For the past couple of months, I’ve been co-hosting a radio segment about cannabis issues on the venerable WJCT 89.9 FM. It’s always fun being on the air, but the best part of the gig is engaging listeners who call in with questions and comments. Having basically grown up on the product (public radio, not cannabis), it’s a good feeling to contribute to keeping the form viable in the digital age, and the information I’ve dispensed to listeners has been returned in kind.
Case in point: one Brandon Strader, who called in while I was on the June 19 edition of First Coast Connect with Melissa Ross. (All episodes are archived at wjct.org—collect them all!) Strader told us about a really cool organization that he joined while living in Portland. The Sativa Science Club aims to bring together concerned citizens and provide access to the latest research available on the subject. My first thought, of course, was, “I must have that T-shirt!” But there’s a lot more to it. I had Strader leave his number in the control room, and I called him later that day. Our initial half-hour chat led to a formal meeting at Lola’s (Taco Tuesday!), where I learned even more about the organization and its first representative in Northeast Florida.
Founded in 2017, Sativa Science Club is based in Oregon, a state that helped initiate the wave of decriminalization that’s now sweeping the country. The club’s main initiative is “Elevated Advocacy,” a six-series program with 27 classes and 162 lectures. With unit titles like Cannabis Botany, Cannabis Compounds, the Endocannabinoid System, Consumption Methods, Compassionate Client Care, and Leadership & Advocacy, it’s basically a college-level course designed specifically to wise up the marks. Even rank noobs can glean institutional knowledge from veteran cannabisseurs quickly, easily and without all that pesky trial-and-error. This is of particular interest to people looking to enter the retail market—and, really, who isn’t at this point? Access can be had for six payments of $375—that’s $2,250 total—or one upfront lump sum of $1,999.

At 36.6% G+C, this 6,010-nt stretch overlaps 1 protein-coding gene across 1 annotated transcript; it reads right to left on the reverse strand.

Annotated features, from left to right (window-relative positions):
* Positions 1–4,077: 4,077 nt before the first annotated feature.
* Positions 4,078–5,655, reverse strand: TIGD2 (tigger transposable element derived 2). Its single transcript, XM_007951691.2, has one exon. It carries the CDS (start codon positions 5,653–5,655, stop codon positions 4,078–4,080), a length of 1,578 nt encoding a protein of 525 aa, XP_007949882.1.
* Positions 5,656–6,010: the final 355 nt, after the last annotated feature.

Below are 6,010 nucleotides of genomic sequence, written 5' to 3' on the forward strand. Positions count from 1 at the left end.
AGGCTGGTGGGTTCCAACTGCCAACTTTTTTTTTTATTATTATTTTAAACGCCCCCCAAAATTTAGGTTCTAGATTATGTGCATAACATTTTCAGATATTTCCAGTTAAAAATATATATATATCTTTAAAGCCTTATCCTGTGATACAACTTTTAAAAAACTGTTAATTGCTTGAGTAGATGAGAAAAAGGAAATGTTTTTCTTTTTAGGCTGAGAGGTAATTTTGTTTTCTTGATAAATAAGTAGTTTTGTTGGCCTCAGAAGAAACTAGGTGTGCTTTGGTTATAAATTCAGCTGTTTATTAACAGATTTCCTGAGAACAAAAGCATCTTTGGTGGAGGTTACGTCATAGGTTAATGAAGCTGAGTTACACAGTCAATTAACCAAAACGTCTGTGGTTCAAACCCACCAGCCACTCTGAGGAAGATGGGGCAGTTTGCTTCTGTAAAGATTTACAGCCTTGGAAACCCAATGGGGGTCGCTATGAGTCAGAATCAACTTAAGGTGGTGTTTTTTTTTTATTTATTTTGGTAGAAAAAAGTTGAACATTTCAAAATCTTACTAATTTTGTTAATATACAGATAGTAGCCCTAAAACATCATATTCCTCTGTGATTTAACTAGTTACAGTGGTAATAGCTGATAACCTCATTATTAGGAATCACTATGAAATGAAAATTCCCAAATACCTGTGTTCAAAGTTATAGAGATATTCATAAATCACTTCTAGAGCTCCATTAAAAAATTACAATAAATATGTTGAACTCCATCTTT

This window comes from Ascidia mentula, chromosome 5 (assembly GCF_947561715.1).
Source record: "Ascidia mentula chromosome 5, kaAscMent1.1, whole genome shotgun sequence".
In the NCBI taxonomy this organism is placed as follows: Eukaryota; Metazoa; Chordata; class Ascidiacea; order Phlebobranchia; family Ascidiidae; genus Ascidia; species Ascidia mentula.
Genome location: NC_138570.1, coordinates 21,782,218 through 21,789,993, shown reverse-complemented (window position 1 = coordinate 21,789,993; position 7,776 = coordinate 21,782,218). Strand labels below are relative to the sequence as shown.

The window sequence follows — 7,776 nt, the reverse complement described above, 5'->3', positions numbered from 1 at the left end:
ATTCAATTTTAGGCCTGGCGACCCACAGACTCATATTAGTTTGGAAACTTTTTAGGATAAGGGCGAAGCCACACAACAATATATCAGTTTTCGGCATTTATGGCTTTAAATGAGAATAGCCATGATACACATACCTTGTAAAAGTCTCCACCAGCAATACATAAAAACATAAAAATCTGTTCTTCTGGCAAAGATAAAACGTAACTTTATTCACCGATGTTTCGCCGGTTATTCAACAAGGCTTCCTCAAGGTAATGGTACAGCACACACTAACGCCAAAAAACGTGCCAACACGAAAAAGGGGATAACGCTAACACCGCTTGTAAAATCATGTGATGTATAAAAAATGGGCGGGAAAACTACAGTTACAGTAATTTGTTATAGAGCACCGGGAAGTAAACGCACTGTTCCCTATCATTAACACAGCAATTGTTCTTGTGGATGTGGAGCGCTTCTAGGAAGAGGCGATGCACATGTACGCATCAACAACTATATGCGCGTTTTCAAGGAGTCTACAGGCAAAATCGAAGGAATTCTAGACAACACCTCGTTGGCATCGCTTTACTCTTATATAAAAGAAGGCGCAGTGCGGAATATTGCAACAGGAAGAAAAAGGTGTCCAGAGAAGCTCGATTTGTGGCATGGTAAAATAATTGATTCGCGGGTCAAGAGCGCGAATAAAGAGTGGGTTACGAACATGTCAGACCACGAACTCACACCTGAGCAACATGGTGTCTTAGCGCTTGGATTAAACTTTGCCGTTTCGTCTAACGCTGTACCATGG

Of course, the cannabis issue in general has a near-infinite variety of specific applications. Strader’s specialty is equitable access, the idea that, as the cannabis market expands, priority should be given to those members of the community who suffered most under the previous prohibition regime. We all know how the drug war was initially floated to the public on a wave of racist propaganda, and then implemented just as unfairly, leading to millions of arrests and hundreds of thousands of possession convictions that ruined countless lives, particularly in minority communities. I share Strader’s belief that efforts should be made to address this injustice as a matter of policy now, while Florida’s cannabis industry is still essentially on the ground floor.
I can say from personal experience that keeping up with the latest developments on this issue requires more than just an aggressive, diligent effort; one must cultivate of a network of sources. Mr. Strader is only the newest among them. He is, to my knowledge, the first member of the Sativa Science Club to set up shop here in Northeast Florida, but he is surely not the last.